Most of us don’t need to be convinced of the importance of networking. We know it’s likely we’ll land our next job through people that we know or we’ve met, and that most jobs are filled by contacts that come from personal relationships.
If you are starting a job search, a practical way to network is to have lots of informational interviews. There are several reasons why you should consider conducting informational interviews:
- You are exploring whether to pivot to a new role or function, or industry. Someone who is currently doing the work you could see yourself doing can help you clarify whether this is a job or profession you want to pursue.
- You want to establish a connection with people who have information about companies you are interested in joining. Creating a positive relationship can build another’s trust and confidence in your being an asset to the company you are interested in working for and inspire him/her to advocate for you when the right job comes along.
- You want to let a person who has influence in the hiring decision know of your interest and get to know you. A conversation with a leader within an organization who has a responsibility or a stake in identifying talent for an organization can be a conduit for getting you hired. Some informational interviews turn into “soft interviews.” The caliber of your questions and their positive perception of your fit with the organization can inspire them to sponsor you for a role or to connect you with others in the organization who also have decision-making power.
Here are some tips for ensuring the time and energy you spend in creating connections through an informational interview pay dividends:
Preparing for the Call
The informational interview requires preparation because you are scheduling someone else’s time for a specific reason. Networking meetings that go on too long and are unstructured and unfocused leave the person you’ve met with unimpressed and less likely to help you or to continue the relationship.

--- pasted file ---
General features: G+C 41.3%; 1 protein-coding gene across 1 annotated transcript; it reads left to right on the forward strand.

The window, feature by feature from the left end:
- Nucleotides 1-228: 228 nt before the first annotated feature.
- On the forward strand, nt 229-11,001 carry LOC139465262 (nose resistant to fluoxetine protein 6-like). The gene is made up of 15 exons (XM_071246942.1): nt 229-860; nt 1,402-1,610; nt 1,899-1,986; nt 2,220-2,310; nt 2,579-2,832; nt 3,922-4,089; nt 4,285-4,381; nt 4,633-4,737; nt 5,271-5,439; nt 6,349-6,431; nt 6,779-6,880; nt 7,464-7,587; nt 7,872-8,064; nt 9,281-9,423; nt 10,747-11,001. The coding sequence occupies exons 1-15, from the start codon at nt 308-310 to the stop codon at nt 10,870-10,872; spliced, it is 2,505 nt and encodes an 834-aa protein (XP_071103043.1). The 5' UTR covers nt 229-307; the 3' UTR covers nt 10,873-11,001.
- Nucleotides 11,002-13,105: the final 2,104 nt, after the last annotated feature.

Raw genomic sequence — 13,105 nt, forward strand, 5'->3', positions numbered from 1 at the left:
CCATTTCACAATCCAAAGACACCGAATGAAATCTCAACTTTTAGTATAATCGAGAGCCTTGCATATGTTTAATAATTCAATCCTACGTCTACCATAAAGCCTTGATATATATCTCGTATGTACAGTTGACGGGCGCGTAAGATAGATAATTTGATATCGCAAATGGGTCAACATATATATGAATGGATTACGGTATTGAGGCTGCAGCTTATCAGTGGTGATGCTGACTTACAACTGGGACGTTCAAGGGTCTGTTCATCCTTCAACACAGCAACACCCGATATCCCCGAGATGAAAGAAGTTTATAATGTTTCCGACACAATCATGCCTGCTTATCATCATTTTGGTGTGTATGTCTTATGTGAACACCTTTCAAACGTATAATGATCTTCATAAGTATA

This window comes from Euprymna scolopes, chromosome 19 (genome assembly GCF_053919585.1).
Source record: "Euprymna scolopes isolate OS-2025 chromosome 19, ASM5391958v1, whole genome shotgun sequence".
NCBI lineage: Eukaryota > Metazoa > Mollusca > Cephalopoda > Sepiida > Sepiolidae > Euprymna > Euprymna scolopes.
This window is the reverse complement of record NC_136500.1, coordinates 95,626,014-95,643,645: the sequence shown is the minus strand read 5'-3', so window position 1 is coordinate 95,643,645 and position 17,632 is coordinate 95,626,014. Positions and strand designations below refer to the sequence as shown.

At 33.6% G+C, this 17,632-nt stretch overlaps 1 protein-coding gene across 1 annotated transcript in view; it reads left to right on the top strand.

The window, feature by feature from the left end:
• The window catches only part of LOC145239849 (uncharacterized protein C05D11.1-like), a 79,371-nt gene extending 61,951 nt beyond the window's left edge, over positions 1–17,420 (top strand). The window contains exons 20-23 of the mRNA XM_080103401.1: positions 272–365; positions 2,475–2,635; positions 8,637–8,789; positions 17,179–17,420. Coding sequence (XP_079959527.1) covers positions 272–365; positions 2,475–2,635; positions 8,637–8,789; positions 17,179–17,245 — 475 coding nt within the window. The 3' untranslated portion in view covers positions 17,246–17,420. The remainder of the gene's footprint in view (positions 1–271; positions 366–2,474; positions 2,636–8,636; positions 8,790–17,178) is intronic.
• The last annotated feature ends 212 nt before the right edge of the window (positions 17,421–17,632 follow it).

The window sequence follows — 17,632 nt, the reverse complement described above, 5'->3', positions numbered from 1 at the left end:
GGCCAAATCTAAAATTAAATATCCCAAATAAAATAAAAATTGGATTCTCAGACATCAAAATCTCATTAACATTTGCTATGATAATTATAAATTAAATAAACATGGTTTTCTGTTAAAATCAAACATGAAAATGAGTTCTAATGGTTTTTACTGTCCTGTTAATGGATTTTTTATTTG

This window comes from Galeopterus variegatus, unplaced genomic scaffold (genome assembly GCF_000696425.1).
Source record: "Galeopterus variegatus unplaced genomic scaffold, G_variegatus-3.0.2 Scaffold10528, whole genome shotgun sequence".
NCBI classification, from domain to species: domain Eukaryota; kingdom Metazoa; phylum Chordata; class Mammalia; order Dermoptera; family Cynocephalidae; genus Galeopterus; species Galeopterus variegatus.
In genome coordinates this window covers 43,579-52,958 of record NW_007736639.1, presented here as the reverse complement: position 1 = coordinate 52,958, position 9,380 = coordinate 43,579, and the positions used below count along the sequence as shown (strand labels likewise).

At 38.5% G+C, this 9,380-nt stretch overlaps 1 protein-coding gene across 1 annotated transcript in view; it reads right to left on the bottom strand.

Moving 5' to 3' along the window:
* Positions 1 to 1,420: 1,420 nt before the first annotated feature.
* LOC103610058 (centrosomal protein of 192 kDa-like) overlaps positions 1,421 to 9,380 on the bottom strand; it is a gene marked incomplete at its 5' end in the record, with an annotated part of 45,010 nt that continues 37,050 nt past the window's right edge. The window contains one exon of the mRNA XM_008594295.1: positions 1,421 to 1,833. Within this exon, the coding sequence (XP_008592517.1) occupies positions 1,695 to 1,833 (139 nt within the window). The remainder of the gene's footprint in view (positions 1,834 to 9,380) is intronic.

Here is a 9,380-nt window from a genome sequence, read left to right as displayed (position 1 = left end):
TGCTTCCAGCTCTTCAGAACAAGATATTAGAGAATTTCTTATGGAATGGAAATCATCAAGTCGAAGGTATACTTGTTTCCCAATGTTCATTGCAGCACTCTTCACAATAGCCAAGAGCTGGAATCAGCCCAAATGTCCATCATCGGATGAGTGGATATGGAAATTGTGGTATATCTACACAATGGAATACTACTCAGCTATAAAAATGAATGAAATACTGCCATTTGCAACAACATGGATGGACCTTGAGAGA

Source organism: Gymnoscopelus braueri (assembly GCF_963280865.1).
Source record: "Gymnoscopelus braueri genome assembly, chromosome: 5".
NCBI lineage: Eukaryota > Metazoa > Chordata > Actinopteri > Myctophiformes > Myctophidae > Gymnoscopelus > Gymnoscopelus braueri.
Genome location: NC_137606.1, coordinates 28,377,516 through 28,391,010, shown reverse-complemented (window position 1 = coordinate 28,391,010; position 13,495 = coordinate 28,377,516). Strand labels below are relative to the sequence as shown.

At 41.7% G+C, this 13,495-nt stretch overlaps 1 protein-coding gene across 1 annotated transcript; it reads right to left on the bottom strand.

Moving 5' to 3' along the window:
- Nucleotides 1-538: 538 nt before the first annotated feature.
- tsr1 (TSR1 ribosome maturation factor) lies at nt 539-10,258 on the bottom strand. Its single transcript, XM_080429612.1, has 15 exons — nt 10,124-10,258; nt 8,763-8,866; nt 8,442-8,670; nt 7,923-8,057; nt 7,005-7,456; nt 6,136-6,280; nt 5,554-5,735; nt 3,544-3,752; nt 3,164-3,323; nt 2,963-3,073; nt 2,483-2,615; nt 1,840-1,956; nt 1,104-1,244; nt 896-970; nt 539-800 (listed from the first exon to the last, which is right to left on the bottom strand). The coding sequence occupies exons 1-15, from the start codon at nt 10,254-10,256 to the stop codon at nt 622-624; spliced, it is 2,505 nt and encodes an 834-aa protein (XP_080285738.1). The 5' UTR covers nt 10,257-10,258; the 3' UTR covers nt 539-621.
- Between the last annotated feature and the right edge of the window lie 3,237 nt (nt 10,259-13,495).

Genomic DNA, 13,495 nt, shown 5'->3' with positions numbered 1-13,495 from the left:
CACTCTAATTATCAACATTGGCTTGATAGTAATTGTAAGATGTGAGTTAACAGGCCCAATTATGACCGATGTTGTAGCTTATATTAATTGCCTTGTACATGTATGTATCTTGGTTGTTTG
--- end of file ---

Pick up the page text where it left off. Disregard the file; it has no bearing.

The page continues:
Do not begin networking (and certainly do not begin interviewing for jobs) until you’ve done your homework on the person you are meeting with, their company, and your story. Gain some familiarity about the company by reviewing the website, reading the company’s newsfeed on LinkedIn or Facebook, and even Googling any headlines trending in the media. Review your contact’s LinkedIn profile to see what you might have in common and to inform the questions you will want to ask. For your own preparation, be prepared to answer some common questions you might get, including being able to tell a brief and compelling synopsis of your work and educational history, why their company interests you particularly, and why you are interested in the function or industry you are pursuing. Remember that the conversation is really about them. You just want to give the other person enough information to know how they can be helpful to you.
Scheduling the Call
- Request 20 minutes
- Take the pressure off of their worrying you want them to help you get a job
- Make 3 attempts
Conducting the Call
Now let’s focus on what to say during those conversations so that it is a meaningful dialogue that leads to mutual benefit. Here’s the flow for a setting up and conducting a typical informational interview.
- (2-3 min): Thank you and chit-chat
- (1-2 min): Provide context about you and your purpose for making the call
- (12-15 min) : Ask questions; here are samples:
— What has been your path to this role?
— What do you enjoy/find challenging about the role?
— What do you anticipate to be your next move?
— What advice do you have for me with my job search? Career path?
— What organizations would you consider if you were on the market?
— Would you mind if we stayed in touch?
— OPTIONAL: Is there someone within your network you think I could benefit from speaking with?
- (2 mins): Thanks and wrap-up
- Follow up right after the meeting with a written thank you, and put in place a tracking system that reminds you to follow up regularly. Systematic check-ins yield maximum value.
Following up after the Call
Unless you have an update that includes time-sensitive or significant information, stay in touch every three weeks or a month. Positive networking gets additional contacts. After a professionally managed meeting, sealed with gratitude and the proper give-and-take, your contacts will be much more likely to refer you to their own contacts.
Networking is vital. It is the lifeblood of your job search and, in the big picture, your career. A strong network makes everyone more productive. It creates a community to share professional guidance, advice, and to build alliances.
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